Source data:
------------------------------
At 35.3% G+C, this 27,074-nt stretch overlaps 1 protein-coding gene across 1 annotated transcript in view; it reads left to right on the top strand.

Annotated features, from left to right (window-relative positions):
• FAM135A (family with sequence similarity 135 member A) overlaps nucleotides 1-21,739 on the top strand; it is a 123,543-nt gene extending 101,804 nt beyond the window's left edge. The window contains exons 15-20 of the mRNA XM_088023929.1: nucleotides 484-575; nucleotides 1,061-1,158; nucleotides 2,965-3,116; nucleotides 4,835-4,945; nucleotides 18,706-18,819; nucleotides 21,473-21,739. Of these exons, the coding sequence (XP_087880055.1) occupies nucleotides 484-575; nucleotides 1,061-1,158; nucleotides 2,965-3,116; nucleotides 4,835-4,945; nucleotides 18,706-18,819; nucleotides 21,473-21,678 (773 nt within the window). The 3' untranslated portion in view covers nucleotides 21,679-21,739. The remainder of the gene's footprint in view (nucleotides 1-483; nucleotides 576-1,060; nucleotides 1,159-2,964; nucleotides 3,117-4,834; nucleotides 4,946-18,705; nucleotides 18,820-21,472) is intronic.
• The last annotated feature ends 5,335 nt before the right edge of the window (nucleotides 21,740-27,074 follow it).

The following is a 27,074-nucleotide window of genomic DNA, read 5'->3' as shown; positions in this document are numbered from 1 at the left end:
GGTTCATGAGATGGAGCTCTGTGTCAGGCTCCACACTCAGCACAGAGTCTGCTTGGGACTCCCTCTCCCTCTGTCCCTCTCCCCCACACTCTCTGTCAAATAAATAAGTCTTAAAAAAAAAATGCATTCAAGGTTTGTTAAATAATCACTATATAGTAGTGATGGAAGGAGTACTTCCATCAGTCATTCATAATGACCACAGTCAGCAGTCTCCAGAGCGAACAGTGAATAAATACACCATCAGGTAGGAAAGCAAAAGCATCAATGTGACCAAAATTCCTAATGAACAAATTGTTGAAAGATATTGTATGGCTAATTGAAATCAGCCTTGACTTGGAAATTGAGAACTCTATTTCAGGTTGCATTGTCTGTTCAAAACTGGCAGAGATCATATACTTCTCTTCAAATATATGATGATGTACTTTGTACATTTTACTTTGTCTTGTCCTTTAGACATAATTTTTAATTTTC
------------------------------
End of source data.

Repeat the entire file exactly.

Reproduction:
At 35.3% G+C, this 27,074-nt stretch overlaps 1 protein-coding gene across 1 annotated transcript in view; it reads left to right on the top strand.

Annotated features, from left to right (window-relative positions):
• FAM135A (family with sequence similarity 135 member A) overlaps nucleotides 1-21,739 on the top strand; it is a 123,543-nt gene extending 101,804 nt beyond the window's left edge. The window contains exons 15-20 of the mRNA XM_088023929.1: nucleotides 484-575; nucleotides 1,061-1,158; nucleotides 2,965-3,116; nucleotides 4,835-4,945; nucleotides 18,706-18,819; nucleotides 21,473-21,739. Of these exons, the coding sequence (XP_087880055.1) occupies nucleotides 484-575; nucleotides 1,061-1,158; nucleotides 2,965-3,116; nucleotides 4,835-4,945; nucleotides 18,706-18,819; nucleotides 21,473-21,678 (773 nt within the window). The 3' untranslated portion in view covers nucleotides 21,679-21,739. The remainder of the gene's footprint in view (nucleotides 1-483; nucleotides 576-1,060; nucleotides 1,159-2,964; nucleotides 3,117-4,834; nucleotides 4,946-18,705; nucleotides 18,820-21,472) is intronic.
• The last annotated feature ends 5,335 nt before the right edge of the window (nucleotides 21,740-27,074 follow it).

The following is a 27,074-nucleotide window of genomic DNA, read 5'->3' as shown; positions in this document are numbered from 1 at the left end:
GGTTCATGAGATGGAGCTCTGTGTCAGGCTCCACACTCAGCACAGAGTCTGCTTGGGACTCCCTCTCCCTCTGTCCCTCTCCCCCACACTCTCTGTCAAATAAATAAGTCTTAAAAAAAAAATGCATTCAAGGTTTGTTAAATAATCACTATATAGTAGTGATGGAAGGAGTACTTCCATCAGTCATTCATAATGACCACAGTCAGCAGTCTCCAGAGCGAACAGTGAATAAATACACCATCAGGTAGGAAAGCAAAAGCATCAATGTGACCAAAATTCCTAATGAACAAATTGTTGAAAGATATTGTATGGCTAATTGAAATCAGCCTTGACTTGGAAATTGAGAACTCTATTTCAGGTTGCATTGTCTGTTCAAAACTGGCAGAGATCATATACTTCTCTTCAAATATATGATGATGTACTTTGTACATTTTACTTTGTCTTGTCCTTTAGACATAATTTTTAATTTTC